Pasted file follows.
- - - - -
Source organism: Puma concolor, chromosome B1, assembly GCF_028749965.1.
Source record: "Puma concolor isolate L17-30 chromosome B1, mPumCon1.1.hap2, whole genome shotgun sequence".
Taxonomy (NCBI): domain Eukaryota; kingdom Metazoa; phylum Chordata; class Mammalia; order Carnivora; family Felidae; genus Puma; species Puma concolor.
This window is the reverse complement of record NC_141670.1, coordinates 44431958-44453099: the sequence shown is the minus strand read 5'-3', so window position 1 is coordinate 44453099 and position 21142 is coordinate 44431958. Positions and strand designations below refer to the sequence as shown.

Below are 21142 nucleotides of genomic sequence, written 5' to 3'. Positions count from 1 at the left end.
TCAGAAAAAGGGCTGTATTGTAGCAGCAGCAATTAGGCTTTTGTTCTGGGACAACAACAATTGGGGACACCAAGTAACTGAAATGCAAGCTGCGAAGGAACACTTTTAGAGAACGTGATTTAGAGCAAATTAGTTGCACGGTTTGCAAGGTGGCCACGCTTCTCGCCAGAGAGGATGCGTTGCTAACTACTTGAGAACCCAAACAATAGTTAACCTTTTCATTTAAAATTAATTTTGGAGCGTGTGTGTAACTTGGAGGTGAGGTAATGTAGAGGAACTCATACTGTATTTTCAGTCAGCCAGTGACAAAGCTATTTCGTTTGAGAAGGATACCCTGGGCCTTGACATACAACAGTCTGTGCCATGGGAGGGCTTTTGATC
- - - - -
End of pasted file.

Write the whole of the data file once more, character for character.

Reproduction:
Source organism: Puma concolor, chromosome B1, assembly GCF_028749965.1.
Source record: "Puma concolor isolate L17-30 chromosome B1, mPumCon1.1.hap2, whole genome shotgun sequence".
Taxonomy (NCBI): domain Eukaryota; kingdom Metazoa; phylum Chordata; class Mammalia; order Carnivora; family Felidae; genus Puma; species Puma concolor.
This window is the reverse complement of record NC_141670.1, coordinates 44431958-44453099: the sequence shown is the minus strand read 5'-3', so window position 1 is coordinate 44453099 and position 21142 is coordinate 44431958. Positions and strand designations below refer to the sequence as shown.

Below are 21142 nucleotides of genomic sequence, written 5' to 3'. Positions count from 1 at the left end.
TCAGAAAAAGGGCTGTATTGTAGCAGCAGCAATTAGGCTTTTGTTCTGGGACAACAACAATTGGGGACACCAAGTAACTGAAATGCAAGCTGCGAAGGAACACTTTTAGAGAACGTGATTTAGAGCAAATTAGTTGCACGGTTTGCAAGGTGGCCACGCTTCTCGCCAGAGAGGATGCGTTGCTAACTACTTGAGAACCCAAACAATAGTTAACCTTTTCATTTAAAATTAATTTTGGAGCGTGTGTGTAACTTGGAGGTGAGGTAATGTAGAGGAACTCATACTGTATTTTCAGTCAGCCAGTGACAAAGCTATTTCGTTTGAGAAGGATACCCTGGGCCTTGACATACAACAGTCTGTGCCATGGGAGGGCTTTTGATC